Only four regular-season football games remain in 2016 for the University of Miami, and with them the remnants of once lofty goals.
After their first four-loss October since 1953, the Hurricanes meet Pittsburgh at 12:30 p.m. Saturday at Hard Rock Stadium.
Miami (4-4, 1-3 Atlantic Coast Conference) needs to win two of its last four games to be bowl eligible, with two of those matchups being on the road — against Virginia next week and against North Carolina State in two weeks.
The Panthers (5-3, 2-2), winners of three of their past four games, should be equally inspired. They can qualify for the postseason by defeating UM, which would give them plenty of breathing room with No. 3 Clemson (No. 2 in the recently released College Football Playoff rankings) looming next week in South Carolina.
As disheartening and close as most of their losses have been, the Hurricanes still have fight. Apparently, they just need to turn on the ignition a lot sooner. Games like last week’s at Notre Dame, in which the Canes scored 27 unanswered points to take a seven-point lead — only to lose that lead 56 seconds later — are ultimately draining and demoralizing.
“It’s time to get on our guys and correct mistakes,’’ UM offensive coordinator Thomas Brown said this week. “The positive thing is our guys have no quit in them. People can say what they want to say about our shortcomings, and we address them and we know about them, and, obviously, it’s not something we’re happy about. But we’re still committed as a team to getting better and winning football games.’’
UM coach Mark Richt made sure his practices were spirited from the minute the Hurricanes ran onto Greentree Field this week, changing things up a bit along the way. Last week’s embarrassingly unproductive first quarter — nine offensive plays for 2 yards — got everyone’s attention.
“We talked a lot about starting faster, because that’s been a little bit of the issue,’’ Richt said. “We didn’t start very fast last game, obviously. When we got the lead, we didn’t finish like we should. … I think you keep preaching it, keep demanding it, and when it happens everything becomes just a little easier.’’
What might not be so easy, judging by the past four losses, is protecting quarterback Brad Kaaya long enough to keep him clean and allow him to launch some completions. Kaaya, sacked 18 times the past four games, will be up against one of the finest defensive ends in college football on Saturday. Senior Ejuan Price leads the nation in tackles for loss with 16 and is second nationally with nine sacks. He also has three forced fumbles.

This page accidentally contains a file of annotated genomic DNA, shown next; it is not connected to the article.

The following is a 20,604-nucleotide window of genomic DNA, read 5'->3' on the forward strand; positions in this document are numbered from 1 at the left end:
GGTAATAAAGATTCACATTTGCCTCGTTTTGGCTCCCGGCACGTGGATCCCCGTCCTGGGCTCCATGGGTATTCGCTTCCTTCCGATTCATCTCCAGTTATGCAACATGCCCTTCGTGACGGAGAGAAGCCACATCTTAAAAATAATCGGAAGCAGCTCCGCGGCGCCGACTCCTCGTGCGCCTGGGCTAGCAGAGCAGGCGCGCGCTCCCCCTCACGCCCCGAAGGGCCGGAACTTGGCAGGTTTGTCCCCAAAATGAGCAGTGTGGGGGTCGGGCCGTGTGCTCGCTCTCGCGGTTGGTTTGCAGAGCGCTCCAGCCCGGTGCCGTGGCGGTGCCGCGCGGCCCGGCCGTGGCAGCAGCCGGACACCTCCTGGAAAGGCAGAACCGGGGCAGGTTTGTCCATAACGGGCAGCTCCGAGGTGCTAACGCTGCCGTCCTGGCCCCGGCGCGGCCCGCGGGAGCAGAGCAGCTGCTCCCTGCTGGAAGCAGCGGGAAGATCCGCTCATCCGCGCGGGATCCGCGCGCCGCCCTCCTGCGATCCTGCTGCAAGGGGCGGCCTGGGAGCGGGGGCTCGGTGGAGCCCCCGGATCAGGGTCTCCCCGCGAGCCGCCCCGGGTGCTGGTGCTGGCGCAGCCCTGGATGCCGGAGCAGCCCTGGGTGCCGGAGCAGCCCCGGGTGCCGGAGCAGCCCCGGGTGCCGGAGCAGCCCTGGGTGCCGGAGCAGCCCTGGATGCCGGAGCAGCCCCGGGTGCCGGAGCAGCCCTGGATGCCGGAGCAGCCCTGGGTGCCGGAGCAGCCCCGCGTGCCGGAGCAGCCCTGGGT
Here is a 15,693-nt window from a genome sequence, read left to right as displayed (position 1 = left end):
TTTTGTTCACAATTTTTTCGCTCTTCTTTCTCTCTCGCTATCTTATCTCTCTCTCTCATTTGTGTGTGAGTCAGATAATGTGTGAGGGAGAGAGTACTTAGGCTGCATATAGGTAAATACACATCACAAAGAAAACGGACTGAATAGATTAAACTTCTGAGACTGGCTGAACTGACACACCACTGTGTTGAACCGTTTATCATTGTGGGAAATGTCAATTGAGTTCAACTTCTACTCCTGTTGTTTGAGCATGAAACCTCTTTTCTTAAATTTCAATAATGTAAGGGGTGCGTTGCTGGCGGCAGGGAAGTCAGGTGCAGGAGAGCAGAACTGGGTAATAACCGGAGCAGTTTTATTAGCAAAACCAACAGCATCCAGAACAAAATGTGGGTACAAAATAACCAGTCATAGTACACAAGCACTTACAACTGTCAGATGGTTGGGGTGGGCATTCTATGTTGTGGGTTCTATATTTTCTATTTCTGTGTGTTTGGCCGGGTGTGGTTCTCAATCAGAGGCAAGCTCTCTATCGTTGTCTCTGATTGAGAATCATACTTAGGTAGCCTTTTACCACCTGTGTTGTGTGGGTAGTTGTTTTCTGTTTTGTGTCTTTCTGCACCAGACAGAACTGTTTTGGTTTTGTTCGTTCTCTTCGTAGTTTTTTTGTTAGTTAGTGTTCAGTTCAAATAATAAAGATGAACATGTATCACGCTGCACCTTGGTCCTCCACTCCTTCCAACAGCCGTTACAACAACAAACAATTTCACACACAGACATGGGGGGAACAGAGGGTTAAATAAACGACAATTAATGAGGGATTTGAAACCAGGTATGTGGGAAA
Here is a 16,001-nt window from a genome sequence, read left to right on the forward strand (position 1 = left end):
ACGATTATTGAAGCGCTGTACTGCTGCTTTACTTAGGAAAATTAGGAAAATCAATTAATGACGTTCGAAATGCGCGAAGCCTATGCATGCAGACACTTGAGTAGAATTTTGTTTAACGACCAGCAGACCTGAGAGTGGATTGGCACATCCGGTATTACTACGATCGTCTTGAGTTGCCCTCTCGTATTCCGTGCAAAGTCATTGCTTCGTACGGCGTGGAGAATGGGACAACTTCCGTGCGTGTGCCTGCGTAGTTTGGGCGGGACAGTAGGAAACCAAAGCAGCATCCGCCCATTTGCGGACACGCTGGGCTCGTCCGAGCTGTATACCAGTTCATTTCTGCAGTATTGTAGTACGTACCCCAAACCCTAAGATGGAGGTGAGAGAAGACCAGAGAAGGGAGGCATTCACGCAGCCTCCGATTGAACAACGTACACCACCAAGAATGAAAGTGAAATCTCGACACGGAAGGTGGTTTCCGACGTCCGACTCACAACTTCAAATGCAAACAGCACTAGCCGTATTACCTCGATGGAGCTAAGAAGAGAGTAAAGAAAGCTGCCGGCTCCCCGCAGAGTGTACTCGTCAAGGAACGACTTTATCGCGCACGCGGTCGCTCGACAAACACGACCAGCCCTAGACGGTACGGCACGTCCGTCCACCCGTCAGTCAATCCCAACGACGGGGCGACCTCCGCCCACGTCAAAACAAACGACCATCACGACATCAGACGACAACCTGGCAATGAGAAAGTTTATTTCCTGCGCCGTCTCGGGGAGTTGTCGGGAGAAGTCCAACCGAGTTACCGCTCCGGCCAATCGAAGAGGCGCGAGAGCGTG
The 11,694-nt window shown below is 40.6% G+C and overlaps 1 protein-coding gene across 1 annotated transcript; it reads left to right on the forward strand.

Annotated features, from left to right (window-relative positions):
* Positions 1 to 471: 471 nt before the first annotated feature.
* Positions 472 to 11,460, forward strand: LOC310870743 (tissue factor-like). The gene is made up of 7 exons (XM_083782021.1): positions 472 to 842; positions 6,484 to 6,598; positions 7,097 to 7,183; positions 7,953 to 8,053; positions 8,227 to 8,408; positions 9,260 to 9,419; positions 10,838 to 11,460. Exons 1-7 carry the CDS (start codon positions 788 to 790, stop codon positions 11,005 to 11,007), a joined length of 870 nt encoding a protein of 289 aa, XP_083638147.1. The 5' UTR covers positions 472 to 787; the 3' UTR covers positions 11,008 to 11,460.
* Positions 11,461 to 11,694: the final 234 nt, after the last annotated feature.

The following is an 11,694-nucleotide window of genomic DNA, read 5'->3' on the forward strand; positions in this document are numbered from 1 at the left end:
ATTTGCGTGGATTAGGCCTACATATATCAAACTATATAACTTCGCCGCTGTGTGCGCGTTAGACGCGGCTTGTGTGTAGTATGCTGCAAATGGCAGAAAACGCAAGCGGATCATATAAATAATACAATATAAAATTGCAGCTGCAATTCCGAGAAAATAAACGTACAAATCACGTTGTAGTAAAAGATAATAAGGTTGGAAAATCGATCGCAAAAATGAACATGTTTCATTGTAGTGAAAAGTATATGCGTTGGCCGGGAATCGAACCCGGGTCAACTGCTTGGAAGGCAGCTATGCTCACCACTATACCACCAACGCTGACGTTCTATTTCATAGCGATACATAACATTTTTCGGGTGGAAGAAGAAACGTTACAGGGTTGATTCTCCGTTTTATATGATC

“Price, in particular, is a jet,’’ Richt said. “He is very, very fast off the ball. Very strong. … If you have one guy on him, it’s almost not fair, quite frankly. You have to try to get some help from tight ends and backs, maybe a guard sliding toward the guy. But if you just say, ‘Hey, tackle, you block him all day,’ and drop back to throw, I don’t know if anybody in America will hold up very well against that.’’
The problem is, the Canes are also having tremendous problems running the ball. UM had just 18 yards rushing against the Irish, 42 yards rushing at Virginia Tech the previous week and 62 against Florida State on Oct. 8.
The defense, which surprisingly has been Miami’s strength this season, will also have all it can handle in trying to stop 6-2, 235-pound redshirt junior James Conner, who leads the team with 672 yards rushing and 10 touchdowns on the ground. He also has 197 yards and two touchdowns receiving.
Conner returned this season after a nearly year-long absence fighting Hodgkin’s lymphoma and rehabilitating a torn MCL, his amazing comeback nationally documented. In the 2014 season finale, Conner rushed for 226 yards and two touchdowns to lead a victory at Miami and break Tony Dorsett’s single-season school touchdown record.
“He’s a tough dude,’’ UM end Trent Harris said. “We’ve got a lot of respect for him, and we know we’re going to have to get him on the ground. [He] just runs through tackles. You can’t tackle him with your arms. You’ve got to get your whole body on him [to keep] his legs from moving.”
Over its past seven games, Pitt has scored 277 points for an average of 39.6 per game, the program’s highest point total over a seven-game stretch in 39 years.
“We’ve got our work cut out for us,’’ Richt said.